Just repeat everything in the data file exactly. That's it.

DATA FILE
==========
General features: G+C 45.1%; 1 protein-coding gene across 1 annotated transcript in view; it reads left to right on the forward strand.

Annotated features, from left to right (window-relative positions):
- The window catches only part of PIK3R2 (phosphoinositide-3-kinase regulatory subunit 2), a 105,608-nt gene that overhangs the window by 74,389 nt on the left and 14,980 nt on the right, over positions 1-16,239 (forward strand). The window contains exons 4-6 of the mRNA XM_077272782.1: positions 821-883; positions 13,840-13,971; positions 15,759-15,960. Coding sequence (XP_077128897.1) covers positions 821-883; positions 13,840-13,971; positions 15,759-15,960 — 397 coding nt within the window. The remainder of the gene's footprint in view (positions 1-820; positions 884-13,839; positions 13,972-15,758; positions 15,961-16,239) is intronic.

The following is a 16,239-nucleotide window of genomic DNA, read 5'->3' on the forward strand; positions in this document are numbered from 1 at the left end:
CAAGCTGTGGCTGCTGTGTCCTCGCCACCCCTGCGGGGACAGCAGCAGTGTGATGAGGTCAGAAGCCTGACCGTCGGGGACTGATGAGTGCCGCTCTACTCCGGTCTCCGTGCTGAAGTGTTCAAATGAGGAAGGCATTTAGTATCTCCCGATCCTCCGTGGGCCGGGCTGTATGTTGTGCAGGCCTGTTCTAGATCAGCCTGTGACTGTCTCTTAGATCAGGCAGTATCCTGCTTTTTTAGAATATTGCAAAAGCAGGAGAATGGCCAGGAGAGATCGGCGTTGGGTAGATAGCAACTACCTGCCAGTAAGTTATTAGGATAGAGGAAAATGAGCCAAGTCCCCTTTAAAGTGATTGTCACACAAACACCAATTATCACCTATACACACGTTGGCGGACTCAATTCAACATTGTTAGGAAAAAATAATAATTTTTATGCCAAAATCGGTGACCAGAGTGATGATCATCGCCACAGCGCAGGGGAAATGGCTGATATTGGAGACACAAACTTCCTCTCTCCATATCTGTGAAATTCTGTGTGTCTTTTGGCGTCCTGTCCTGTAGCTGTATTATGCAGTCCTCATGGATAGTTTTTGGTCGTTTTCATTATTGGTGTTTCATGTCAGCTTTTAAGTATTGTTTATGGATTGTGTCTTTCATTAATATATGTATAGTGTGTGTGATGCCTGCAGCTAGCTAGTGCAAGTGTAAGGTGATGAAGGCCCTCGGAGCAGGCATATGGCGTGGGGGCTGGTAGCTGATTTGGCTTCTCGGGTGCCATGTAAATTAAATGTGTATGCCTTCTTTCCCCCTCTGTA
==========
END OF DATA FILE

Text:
General features: G+C 45.1%; 1 protein-coding gene across 1 annotated transcript in view; it reads left to right on the forward strand.

Annotated features, from left to right (window-relative positions):
- The window catches only part of PIK3R2 (phosphoinositide-3-kinase regulatory subunit 2), a 105,608-nt gene that overhangs the window by 74,389 nt on the left and 14,980 nt on the right, over positions 1-16,239 (forward strand). The window contains exons 4-6 of the mRNA XM_077272782.1: positions 821-883; positions 13,840-13,971; positions 15,759-15,960. Coding sequence (XP_077128897.1) covers positions 821-883; positions 13,840-13,971; positions 15,759-15,960 — 397 coding nt within the window. The remainder of the gene's footprint in view (positions 1-820; positions 884-13,839; positions 13,972-15,758; positions 15,961-16,239) is intronic.

The following is a 16,239-nucleotide window of genomic DNA, read 5'->3' on the forward strand; positions in this document are numbered from 1 at the left end:
CAAGCTGTGGCTGCTGTGTCCTCGCCACCCCTGCGGGGACAGCAGCAGTGTGATGAGGTCAGAAGCCTGACCGTCGGGGACTGATGAGTGCCGCTCTACTCCGGTCTCCGTGCTGAAGTGTTCAAATGAGGAAGGCATTTAGTATCTCCCGATCCTCCGTGGGCCGGGCTGTATGTTGTGCAGGCCTGTTCTAGATCAGCCTGTGACTGTCTCTTAGATCAGGCAGTATCCTGCTTTTTTAGAATATTGCAAAAGCAGGAGAATGGCCAGGAGAGATCGGCGTTGGGTAGATAGCAACTACCTGCCAGTAAGTTATTAGGATAGAGGAAAATGAGCCAAGTCCCCTTTAAAGTGATTGTCACACAAACACCAATTATCACCTATACACACGTTGGCGGACTCAATTCAACATTGTTAGGAAAAAATAATAATTTTTATGCCAAAATCGGTGACCAGAGTGATGATCATCGCCACAGCGCAGGGGAAATGGCTGATATTGGAGACACAAACTTCCTCTCTCCATATCTGTGAAATTCTGTGTGTCTTTTGGCGTCCTGTCCTGTAGCTGTATTATGCAGTCCTCATGGATAGTTTTTGGTCGTTTTCATTATTGGTGTTTCATGTCAGCTTTTAAGTATTGTTTATGGATTGTGTCTTTCATTAATATATGTATAGTGTGTGTGATGCCTGCAGCTAGCTAGTGCAAGTGTAAGGTGATGAAGGCCCTCGGAGCAGGCATATGGCGTGGGGGCTGGTAGCTGATTTGGCTTCTCGGGTGCCATGTAAATTAAATGTGTATGCCTTCTTTCCCCCTCTGTA